An Ontario investor who lost $55,000 in cryptocurrency funds said he can’t believe his good fortune after getting his stolen money back.
“It’s a million to one. I’m certainly the luckiest guy in Ontario,” Oshawa, Ont. man Allan Jones told CTV News Toronto.
Durham Regional Police said recovering stolen cryptocurrency is extremely rare and they believe it’s only the second investigation in Ontario that has resulted in the recovery of funds.
“I think Mr. Jones was very fortunate and lucky,” Det.-Const. Taryn Snow with Durham Police’s Financial Crimes Unit said.
Jones said he became interested in cryptocurrencies and last summer bought almost one bitcoin for $55,000. Once he had the cryptocurrency, he went online to download software to manage it.
“I had bought some Bitcoin and I was going online to see how to trade it,” said Jones.
Jones went on Google and researched software programs to trade Bitcoin and found a program for $350.
When he tired to download it to his computer, the company called him and offered to help him install it.
While the company had remote access to his computer, Jones became concerned as he watched his Bitcoin account begin to empty and it appeared his account was being drained.
“I said ‘What are you doing? Why are you in my Bitcoin? How did you get there?'” Jones said.
“They said ‘We are not taking your Bitcoin, sir. We are just opening an account for you,’ but that wasn’t true. They were actually downloading it and it (the Bitcoin) was disappearing in front of my eyes.”
Malware had been remotely installed on his system and his $55,000 in Bitcoin was gone.
Over the next four months, Durham police, the Crown law office, and the RCMP followed the block chain to recover Jones’ funds.
Jones was shocked and relieved to get all his money back.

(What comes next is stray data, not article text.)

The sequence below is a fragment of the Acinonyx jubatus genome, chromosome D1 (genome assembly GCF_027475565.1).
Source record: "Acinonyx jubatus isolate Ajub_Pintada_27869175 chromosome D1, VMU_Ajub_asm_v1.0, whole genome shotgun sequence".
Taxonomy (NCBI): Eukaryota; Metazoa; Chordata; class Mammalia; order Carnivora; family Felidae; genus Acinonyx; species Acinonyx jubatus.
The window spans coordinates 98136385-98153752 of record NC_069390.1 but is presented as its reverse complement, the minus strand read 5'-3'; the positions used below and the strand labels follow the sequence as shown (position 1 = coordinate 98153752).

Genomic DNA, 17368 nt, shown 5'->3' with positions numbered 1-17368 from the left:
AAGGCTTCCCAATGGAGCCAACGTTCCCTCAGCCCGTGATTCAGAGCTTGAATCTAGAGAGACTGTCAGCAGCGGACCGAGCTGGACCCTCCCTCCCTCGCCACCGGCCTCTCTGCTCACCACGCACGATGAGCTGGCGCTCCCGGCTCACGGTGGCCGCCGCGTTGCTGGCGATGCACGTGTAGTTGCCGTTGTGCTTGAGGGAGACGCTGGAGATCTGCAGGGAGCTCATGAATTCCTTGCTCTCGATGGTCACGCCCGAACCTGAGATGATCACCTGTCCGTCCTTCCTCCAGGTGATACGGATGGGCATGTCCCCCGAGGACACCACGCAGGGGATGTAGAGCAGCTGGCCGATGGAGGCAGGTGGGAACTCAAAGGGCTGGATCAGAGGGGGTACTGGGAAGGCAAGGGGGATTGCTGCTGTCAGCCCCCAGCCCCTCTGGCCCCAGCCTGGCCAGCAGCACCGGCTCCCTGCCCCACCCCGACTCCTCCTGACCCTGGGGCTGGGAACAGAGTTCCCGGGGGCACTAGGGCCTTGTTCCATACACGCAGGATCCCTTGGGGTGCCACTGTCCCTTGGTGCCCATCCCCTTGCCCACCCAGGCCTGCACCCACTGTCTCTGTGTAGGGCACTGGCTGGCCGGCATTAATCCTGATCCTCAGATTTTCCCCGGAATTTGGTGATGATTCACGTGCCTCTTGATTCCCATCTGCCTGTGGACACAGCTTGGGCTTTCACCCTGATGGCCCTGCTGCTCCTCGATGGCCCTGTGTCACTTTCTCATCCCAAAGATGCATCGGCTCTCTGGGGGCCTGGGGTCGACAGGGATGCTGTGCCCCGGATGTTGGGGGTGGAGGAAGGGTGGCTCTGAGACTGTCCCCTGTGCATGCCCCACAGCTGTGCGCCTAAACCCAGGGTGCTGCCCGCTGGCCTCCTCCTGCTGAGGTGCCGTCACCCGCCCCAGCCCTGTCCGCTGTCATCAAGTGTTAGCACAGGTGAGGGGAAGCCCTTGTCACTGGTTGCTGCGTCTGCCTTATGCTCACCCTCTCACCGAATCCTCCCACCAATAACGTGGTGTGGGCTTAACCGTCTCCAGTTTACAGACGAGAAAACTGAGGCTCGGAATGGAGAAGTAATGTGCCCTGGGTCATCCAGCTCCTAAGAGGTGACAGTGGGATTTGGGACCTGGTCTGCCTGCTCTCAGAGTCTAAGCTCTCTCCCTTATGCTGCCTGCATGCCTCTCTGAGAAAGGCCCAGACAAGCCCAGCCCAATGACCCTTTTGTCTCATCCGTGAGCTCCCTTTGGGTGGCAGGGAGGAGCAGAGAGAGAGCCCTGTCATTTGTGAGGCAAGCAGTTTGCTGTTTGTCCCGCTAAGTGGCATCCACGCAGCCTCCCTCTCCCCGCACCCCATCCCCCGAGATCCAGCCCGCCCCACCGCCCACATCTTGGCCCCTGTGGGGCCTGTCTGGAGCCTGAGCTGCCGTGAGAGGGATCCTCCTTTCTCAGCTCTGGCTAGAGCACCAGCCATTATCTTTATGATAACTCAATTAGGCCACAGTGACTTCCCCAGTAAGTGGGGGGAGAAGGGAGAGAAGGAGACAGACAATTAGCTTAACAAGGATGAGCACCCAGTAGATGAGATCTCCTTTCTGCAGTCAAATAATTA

“It was like winning the lottery. There was no chance to get it back, but we had to try and I am so lucky to have the funds recovered,” he said.
Police were not able to lay charges, as the suspects involved in the fraud operate in secrecy and could be anywhere in the world.
Snow says anyone investing in cryptocurrencies needs to be cautious.
“Just be cognizant that there are a lot of companies out there that are fraudulent and want to steal your money,” Snow said.
Jones says when he got back his $55,000 in Bitcoin, he converted back into cash and put it in his bank account and he plans to be more careful with his investments in the future.
Investigators would like to remind residents interested in investing in cryptocurrency to educate yourselves on reputable exchanges and to never give anyone remote access to your desktop or device.
Anonymous information can be sent to Durham Regional Crime Stoppers at 1-800-222-TIPS (8477) or online. Tipsters may be eligible for a $2,000 cash reward.
Police say there are many cases of cryptocurrency scams, but they caution it’s extremely rare to get your funds back. Still if you’re scammed you should report it to police in case something can be done to recover your money.